Director: Todd Robinson
Todd Robinson’s Phantom is, at times, a skillfully executed film saved from direct-to-video boredom, mostly due to top-notch performances. Starring Ed Harris as Demi, a man whose father is a legendary, highly decorated naval officer, he is a secret embarrassment deeply haunted by his past mistakes. He finds himself commanding a sub on its way to the scrap yard (or China). As he explains it, an old seaman without a ship is just another drunk.
William Fichtner is Alex Kozloy, his number two in command. Mysteriously aboard is David Duchovny’s Bruni, a phantom himself (records indicate he has died years earlier) and his crew testing a classified technology that simulates the profile of other ships, allowing a ship to be whatever it wants to be to fake out the enemies’ sonar. The motives of Bruni and his classified crew come to light in a rather expected twist (given this exposition, how can there not be a twist?)
The direction is effective, but often the film suffers the most fetal of screenwriting sins. It tells us in long expositional passages what’s going on versus showing us. Perhaps it’s the nature of the beast, as a contained thriller has some restrictions and a submarine is about as contained as you’ll get (save for a film about being buried alive — the one-man show Buried was so effective in its execution). The flashbacks do provide a set up, but again, they feel by the book.
Yet Phantom is not without its moments. It’s entertaining and engaging, mostly due to the performances of Harris and Fichtner, who elevate this material. The film steps wrong very early on, twice, by providing too much information and delivering a somewhat “paint by numbers” plot that is loosely based on the K-129 crisis of 1968. Also a misstep is Duchovny’s Bruni, miscast as the movie’s villain, he doesn’t seem to have as much mystery as he should.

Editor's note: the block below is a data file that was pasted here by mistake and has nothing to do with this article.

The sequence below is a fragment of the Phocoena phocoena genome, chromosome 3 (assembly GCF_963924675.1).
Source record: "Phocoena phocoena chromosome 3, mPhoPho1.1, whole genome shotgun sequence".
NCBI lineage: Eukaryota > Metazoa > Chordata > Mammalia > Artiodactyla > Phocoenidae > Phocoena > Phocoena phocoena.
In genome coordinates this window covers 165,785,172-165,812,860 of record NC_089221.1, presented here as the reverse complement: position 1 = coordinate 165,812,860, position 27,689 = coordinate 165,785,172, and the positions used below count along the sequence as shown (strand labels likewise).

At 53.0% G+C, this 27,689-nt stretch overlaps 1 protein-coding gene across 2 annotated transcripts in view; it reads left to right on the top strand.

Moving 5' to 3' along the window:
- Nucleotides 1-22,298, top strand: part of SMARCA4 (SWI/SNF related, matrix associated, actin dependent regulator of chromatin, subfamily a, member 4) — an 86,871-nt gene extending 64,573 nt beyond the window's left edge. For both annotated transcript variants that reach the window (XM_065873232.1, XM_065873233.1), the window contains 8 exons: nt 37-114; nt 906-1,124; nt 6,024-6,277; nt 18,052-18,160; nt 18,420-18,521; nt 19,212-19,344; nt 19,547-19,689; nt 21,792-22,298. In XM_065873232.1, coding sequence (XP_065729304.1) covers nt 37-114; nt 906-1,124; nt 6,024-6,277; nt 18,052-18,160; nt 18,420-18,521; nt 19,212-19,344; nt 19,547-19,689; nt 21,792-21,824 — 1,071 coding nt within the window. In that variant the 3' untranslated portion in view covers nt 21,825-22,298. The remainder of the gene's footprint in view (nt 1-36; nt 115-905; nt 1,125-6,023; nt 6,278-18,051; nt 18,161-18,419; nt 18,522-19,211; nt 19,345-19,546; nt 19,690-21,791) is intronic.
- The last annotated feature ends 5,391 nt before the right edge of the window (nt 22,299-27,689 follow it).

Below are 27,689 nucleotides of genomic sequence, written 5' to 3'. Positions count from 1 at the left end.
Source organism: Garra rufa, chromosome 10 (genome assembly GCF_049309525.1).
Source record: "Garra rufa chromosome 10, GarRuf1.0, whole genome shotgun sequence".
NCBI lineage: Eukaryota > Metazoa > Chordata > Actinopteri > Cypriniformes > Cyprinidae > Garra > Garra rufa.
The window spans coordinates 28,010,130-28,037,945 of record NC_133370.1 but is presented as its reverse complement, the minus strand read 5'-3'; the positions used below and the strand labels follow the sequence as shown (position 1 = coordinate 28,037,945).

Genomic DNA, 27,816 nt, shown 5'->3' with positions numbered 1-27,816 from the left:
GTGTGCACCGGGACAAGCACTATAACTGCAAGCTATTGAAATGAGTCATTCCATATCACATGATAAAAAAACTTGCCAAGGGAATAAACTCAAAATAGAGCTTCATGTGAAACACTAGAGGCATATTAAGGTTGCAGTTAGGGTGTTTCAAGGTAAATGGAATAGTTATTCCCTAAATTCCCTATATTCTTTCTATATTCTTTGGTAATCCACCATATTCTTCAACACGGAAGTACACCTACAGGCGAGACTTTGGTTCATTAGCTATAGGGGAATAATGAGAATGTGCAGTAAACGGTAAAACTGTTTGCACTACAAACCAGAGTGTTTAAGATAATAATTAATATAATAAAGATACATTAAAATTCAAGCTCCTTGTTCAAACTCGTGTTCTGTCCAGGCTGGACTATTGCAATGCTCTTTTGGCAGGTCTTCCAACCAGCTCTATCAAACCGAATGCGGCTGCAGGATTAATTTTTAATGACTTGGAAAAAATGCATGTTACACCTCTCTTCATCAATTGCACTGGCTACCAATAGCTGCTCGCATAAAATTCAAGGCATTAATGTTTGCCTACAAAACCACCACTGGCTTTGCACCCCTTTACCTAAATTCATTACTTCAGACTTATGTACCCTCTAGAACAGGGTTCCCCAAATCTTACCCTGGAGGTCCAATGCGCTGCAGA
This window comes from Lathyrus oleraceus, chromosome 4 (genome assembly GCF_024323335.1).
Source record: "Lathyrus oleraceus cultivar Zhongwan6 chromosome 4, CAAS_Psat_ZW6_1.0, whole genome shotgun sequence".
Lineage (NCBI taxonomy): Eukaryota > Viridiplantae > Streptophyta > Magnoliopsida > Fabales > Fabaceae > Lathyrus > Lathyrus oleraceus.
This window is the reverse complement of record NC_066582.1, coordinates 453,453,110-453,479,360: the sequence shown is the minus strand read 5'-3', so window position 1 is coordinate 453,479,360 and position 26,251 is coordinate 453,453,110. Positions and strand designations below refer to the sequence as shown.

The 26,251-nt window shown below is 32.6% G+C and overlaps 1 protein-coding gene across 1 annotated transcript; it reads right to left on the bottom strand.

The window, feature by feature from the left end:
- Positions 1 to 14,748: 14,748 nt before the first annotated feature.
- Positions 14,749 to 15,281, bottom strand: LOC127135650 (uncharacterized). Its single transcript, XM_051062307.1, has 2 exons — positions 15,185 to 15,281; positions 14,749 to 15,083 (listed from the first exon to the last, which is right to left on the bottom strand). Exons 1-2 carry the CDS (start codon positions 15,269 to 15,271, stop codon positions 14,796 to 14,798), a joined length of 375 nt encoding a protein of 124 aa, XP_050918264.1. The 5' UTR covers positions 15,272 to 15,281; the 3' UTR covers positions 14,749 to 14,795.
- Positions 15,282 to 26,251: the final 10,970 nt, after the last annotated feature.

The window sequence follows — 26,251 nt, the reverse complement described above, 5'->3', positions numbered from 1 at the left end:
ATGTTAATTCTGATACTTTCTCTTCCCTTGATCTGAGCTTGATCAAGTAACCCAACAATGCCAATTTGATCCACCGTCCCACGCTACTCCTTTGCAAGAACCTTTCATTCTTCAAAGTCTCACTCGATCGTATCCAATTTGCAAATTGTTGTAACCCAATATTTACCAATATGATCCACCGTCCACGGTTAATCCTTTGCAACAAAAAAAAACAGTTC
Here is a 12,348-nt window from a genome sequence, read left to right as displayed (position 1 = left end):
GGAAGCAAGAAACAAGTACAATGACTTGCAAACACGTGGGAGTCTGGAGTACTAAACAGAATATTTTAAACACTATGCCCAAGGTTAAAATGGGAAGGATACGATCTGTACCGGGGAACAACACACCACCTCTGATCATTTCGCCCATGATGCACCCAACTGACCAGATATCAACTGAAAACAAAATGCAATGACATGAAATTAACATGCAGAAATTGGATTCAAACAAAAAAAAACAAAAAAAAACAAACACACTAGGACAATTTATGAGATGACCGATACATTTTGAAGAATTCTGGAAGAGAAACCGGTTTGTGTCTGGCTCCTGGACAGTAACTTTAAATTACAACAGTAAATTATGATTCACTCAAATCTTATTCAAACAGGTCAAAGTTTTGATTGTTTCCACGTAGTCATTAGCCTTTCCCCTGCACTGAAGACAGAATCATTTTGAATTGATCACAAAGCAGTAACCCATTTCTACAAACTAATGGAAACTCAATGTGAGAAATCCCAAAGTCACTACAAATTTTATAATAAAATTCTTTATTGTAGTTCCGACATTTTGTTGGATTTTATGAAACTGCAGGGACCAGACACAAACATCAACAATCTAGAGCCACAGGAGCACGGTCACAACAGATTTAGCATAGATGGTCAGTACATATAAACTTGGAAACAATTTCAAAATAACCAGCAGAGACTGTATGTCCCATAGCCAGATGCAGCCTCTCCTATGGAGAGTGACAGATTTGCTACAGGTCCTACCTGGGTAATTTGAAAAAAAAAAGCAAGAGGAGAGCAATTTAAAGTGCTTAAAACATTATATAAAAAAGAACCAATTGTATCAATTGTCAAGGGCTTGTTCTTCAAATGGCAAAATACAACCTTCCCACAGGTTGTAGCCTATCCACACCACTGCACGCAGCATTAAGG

The film is pretty effective as a procedural, harkening back to Crimson Tide. However this will sadly, and in some ways, wrongfully fade out of the multiplex very quickly. The film is a serious historical action movie and the kind of film that should be made more often. I applaud this attempt at reviving a genre we need more of.
The Hunt for Red October this is not (nor does it have the silly-after-a-while Russian accents – although the over-the-top American-ness of the Russians is a little odd). It’s entertaining, if not predictable, and lacking some of the texture required to have made this an exceptionally good thriller. It’s a mediocre movie, certainly not boring, and the potential for something more interesting is present thanks to its talent, and perhaps the most disappointing thing about this project.
Phantom is now in wide release.
Since any New York City cinephile has a nearly suffocating wealth of theatrical options, we figured it’d be best to compile some of the more worthwhile repertory showings into one handy list. Displayed below are a few of the city’s most reliable theaters and links to screenings of their weekend offerings — films you’re not […]
Welcome, one and all, to the newest episode of The Film Stage Roundtable, a spin-off podcast from the madmen who bring you The Film Stage Show. On this show, we discuss two theatrical-minded topics: our thoughts on food in movie theaters and assigned seating. Give a listen, and then share your thoughts on Twitter and Facebook. Let us know […]
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